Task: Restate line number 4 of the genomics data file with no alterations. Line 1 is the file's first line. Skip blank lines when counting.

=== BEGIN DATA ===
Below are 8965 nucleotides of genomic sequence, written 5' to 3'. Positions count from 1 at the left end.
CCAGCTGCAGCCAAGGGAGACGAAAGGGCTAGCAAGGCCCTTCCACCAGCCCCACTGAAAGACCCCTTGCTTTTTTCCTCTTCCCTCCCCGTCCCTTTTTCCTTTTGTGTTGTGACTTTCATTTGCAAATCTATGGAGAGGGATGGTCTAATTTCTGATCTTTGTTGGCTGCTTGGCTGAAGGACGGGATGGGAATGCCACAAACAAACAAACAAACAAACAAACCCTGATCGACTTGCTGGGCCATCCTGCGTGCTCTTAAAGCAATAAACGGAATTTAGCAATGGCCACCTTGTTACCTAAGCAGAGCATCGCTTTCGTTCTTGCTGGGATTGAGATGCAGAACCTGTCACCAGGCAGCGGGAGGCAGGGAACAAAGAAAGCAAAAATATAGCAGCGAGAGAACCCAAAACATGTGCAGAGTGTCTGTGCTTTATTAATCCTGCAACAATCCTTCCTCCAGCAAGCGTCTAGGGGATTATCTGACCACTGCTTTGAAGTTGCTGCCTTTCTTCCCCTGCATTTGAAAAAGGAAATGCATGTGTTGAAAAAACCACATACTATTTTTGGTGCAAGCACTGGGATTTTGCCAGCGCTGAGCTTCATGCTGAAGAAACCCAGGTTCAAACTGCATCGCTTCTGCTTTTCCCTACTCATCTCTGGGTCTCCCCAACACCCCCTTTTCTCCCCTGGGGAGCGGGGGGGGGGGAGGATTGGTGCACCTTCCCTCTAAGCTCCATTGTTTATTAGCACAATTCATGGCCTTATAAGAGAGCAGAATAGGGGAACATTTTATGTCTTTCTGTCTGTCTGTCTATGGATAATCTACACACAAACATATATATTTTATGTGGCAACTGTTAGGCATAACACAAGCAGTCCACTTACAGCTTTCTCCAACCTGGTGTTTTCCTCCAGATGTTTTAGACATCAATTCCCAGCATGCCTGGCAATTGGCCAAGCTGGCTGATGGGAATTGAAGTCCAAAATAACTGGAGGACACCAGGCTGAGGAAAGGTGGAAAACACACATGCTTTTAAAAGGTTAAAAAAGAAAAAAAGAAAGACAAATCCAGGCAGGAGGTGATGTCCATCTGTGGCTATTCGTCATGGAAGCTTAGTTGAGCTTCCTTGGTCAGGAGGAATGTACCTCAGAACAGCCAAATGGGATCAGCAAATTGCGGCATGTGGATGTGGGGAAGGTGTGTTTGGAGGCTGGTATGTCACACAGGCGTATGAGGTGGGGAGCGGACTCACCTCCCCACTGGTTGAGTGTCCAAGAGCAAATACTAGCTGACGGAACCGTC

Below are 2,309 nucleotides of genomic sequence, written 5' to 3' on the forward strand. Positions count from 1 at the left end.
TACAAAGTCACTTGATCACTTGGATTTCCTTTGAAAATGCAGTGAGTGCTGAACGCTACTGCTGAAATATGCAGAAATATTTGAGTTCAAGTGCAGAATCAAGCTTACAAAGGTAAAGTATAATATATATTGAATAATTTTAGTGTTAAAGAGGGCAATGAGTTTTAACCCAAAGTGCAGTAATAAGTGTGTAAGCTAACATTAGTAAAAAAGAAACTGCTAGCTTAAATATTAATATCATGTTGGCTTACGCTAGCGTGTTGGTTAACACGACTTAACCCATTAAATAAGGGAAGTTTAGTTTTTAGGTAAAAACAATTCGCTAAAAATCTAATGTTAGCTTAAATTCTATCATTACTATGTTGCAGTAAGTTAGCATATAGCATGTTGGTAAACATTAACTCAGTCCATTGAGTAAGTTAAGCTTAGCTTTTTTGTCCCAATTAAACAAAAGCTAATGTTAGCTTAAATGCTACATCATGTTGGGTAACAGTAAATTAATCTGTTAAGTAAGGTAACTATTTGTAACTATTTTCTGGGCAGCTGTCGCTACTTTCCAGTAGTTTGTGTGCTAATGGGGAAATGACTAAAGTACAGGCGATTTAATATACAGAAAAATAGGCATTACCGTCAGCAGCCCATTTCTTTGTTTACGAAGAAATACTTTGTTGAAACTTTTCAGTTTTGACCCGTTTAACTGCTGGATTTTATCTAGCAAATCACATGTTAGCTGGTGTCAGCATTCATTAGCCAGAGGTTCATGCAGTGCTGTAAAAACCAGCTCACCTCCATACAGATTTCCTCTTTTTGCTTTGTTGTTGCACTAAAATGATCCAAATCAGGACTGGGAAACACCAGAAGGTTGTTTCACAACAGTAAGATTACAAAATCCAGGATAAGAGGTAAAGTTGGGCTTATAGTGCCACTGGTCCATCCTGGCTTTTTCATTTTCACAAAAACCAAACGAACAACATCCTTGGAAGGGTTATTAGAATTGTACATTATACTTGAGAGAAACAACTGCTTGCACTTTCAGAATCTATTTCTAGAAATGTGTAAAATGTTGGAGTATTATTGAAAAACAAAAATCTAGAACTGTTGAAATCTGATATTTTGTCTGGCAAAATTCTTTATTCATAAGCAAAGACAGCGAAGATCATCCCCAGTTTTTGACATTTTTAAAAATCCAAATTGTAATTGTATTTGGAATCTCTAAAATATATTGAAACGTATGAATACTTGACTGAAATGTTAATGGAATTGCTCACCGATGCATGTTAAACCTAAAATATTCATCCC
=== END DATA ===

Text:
TACAAAGTCACTTGATCACTTGGATTTCCTTTGAAAATGCAGTGAGTGCTGAACGCTACTGCTGAAATATGCAGAAATATTTGAGTTCAAGTGCAGAATCAAGCTTACAAAGGTAAAGTATAATATATATTGAATAATTTTAGTGTTAAAGAGGGCAATGAGTTTTAACCCAAAGTGCAGTAATAAGTGTGTAAGCTAACATTAGTAAAAAAGAAACTGCTAGCTTAAATATTAATATCATGTTGGCTTACGCTAGCGTGTTGGTTAACACGACTTAACCCATTAAATAAGGGAAGTTTAGTTTTTAGGTAAAAACAATTCGCTAAAAATCTAATGTTAGCTTAAATTCTATCATTACTATGTTGCAGTAAGTTAGCATATAGCATGTTGGTAAACATTAACTCAGTCCATTGAGTAAGTTAAGCTTAGCTTTTTTGTCCCAATTAAACAAAAGCTAATGTTAGCTTAAATGCTACATCATGTTGGGTAACAGTAAATTAATCTGTTAAGTAAGGTAACTATTTGTAACTATTTTCTGGGCAGCTGTCGCTACTTTCCAGTAGTTTGTGTGCTAATGGGGAAATGACTAAAGTACAGGCGATTTAATATACAGAAAAATAGGCATTACCGTCAGCAGCCCATTTCTTTGTTTACGAAGAAATACTTTGTTGAAACTTTTCAGTTTTGACCCGTTTAACTGCTGGATTTTATCTAGCAAATCACATGTTAGCTGGTGTCAGCATTCATTAGCCAGAGGTTCATGCAGTGCTGTAAAAACCAGCTCACCTCCATACAGATTTCCTCTTTTTGCTTTGTTGTTGCACTAAAATGATCCAAATCAGGACTGGGAAACACCAGAAGGTTGTTTCACAACAGTAAGATTACAAAATCCAGGATAAGAGGTAAAGTTGGGCTTATAGTGCCACTGGTCCATCCTGGCTTTTTCATTTTCACAAAAACCAAACGAACAACATCCTTGGAAGGGTTATTAGAATTGTACATTATACTTGAGAGAAACAACTGCTTGCACTTTCAGAATCTATTTCTAGAAATGTGTAAAATGTTGGAGTATTATTGAAAAACAAAAATCTAGAACTGTTGAAATCTGATATTTTGTCTGGCAAAATTCTTTATTCATAAGCAAAGACAGCGAAGATCATCCCCAGTTTTTGACATTTTTAAAAATCCAAATTGTAATTGTATTTGGAATCTCTAAAATATATTGAAACGTATGAATACTTGACTGAAATGTTAATGGAATTGCTCACCGATGCATGTTAAACCTAAAATATTCATCCC